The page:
24 Jan Anchored
Over the past few years, the Lord has been kind enough to teach me through putting words in my life—usually by repeating them enough times that I can’t miss it.
It’s not an exact science, but there have been certain words for certain seasons.
I distinctly remember when I was about to graduate from college that I kept coming across the word “amen”. In songs, in verses, and in all the endings I could not avoid during that time of life.
And in that season I wrote:
Honestly, who even thinks about the word “amen”? Not me, normally. “In-Jesus’-name-amen” has just become part of the Christianese tradition that we tack on at the end of our prayers like one run-together buzzword.
But this one little word has become the one word I’m clinging to while I’m trying to cope with all this transition.
To me, it just means: so be it. I agree. Let it be so.
Regardless of whether I like what is happening to me or not, let it be so.
Even if I’m sad and confused and scared and super sentimental all the time, so be it.
Whatever you’re doing, Lord, I agree.
Mary is about the best role model I could ask for when it comes to learning how to say amen to the Lord. Not just amen at the end of my prayers or after other people’s, but amen to every single thing the Lord chooses to do in my life.
Mary found out—from an angel—that she is going to be supernaturally pregnant and unmarried in a culture where she would be shunned—and oh, by the way, your baby is going to be God—and her immediate response is “Behold, the bondslave of the Lord; be it done to me according to your word.” (Luke 1:38)
If she can do that, I think I can graduate.
And from Mary I learned how to close a chapter that I didn’t want to end.
But at that point, my “amens” felt grand. They felt like a big finale to a beautiful season that deserved a dramatic curtain drop.
And now, my circumstances have drastically switched. Instead of being in a time of transition, I am in a time of investment. Instead of picking up and leaving, I am putting down roots with every intention of staying. I’m making new traditions instead of mourning the old ones.
And oddly enough, the principle of amen remains the same.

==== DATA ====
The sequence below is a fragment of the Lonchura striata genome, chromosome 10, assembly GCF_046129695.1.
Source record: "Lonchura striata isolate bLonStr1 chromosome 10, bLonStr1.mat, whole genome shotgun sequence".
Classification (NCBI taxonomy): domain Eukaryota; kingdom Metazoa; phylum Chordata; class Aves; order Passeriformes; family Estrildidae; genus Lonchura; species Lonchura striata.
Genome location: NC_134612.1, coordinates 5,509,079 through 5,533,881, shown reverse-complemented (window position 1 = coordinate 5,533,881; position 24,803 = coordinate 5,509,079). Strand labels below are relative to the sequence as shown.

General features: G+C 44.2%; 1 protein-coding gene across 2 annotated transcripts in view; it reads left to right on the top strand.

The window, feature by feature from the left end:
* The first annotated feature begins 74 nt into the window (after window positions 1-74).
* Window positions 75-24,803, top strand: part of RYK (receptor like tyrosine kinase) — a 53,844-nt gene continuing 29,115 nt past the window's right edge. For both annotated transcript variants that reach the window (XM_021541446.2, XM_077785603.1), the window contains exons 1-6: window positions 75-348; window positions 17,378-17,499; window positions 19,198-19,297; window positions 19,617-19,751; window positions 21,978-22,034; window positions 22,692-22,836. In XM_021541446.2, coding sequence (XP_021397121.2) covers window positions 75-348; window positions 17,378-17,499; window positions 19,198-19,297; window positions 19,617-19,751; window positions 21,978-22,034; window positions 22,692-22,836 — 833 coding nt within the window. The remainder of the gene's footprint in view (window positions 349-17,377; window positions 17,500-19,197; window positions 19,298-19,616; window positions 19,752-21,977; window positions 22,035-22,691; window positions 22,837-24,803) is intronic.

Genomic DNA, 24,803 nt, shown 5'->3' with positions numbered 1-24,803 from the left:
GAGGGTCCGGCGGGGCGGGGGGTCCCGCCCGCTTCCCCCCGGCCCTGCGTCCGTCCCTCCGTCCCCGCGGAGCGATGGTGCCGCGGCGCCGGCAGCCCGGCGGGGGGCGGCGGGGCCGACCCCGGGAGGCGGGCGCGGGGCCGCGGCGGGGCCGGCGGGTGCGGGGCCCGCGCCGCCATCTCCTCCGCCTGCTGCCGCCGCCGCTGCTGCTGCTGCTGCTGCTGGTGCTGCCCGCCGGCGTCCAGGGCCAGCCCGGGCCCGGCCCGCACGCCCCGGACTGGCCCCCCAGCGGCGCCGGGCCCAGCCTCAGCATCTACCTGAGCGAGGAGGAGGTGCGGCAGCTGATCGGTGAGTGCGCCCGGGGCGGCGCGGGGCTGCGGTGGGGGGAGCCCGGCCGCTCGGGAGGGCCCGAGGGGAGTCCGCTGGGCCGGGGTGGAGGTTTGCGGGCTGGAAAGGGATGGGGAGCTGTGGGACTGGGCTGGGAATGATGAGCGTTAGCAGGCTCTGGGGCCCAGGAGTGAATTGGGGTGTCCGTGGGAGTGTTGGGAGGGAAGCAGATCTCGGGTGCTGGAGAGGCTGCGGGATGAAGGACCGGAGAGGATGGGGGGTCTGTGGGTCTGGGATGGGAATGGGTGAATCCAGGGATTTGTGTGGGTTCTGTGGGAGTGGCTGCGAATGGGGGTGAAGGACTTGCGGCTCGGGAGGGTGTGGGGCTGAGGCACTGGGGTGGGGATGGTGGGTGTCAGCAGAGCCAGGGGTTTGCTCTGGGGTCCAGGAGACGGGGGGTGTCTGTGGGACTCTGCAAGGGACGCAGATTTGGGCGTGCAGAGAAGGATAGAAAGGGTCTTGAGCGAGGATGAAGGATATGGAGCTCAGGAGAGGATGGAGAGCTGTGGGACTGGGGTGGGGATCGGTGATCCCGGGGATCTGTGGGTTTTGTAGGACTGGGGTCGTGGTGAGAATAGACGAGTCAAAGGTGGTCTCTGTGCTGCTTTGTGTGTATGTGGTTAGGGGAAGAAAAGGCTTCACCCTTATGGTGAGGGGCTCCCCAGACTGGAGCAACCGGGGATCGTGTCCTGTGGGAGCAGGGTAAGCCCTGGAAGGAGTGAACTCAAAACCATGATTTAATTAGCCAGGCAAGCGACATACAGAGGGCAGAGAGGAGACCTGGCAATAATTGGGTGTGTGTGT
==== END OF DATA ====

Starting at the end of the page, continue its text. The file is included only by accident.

As a woman in this season, I find that most of the time, my mood and the status of my heart are dictated by my emotions—no matter how valid those feelings may be.
Now, instead of big moves or first jobs, it’s just the daily routine—the ups and downs of sadness and fear and doubt and frustration all clamoring to set the tone of my life.
My daily spiritual disciplines are more about fighting the noise of my emotions to try to land at a gentle and quiet spirit—a soul at rest that isn’t frantically striving after compliments or comfort or a season that isn’t mine to claim.
And making a habit of saying amen to the Lord seems to be my only shot at tossing down an anchor amid the waves of emotions—emotions that can be deceitful and convincing and sometimes just plain inaccurate.
The amens I need now are not loud and grand and profound. They are whispered and frequent and sometimes forced—me making myself acknowledge what is true even when it doesn’t feel like it is.
Amen to His timing, not mine. Amen to His choices, not mine. Amen to His priorities, not mine.
Whatever You’re doing, Lord, let it be so.
I’m sure Mary’s big moment of saying “So be it” to the Lord wasn’t her first. I’m sure there were many moments before that—the ones that tested her resolve and built her faith and proved His faithfulness.
So as women who ride the waves of emotions more often than we would even like to admit, may “Amen!” be our battle cry too as we fight for anchored lives and souls at rest.
Haley is a shameless Clemson fanatic who believes in dessert, Christmas lights, and throwing football. She loves good books, good pens, and good runs. She attends our Downtown campus.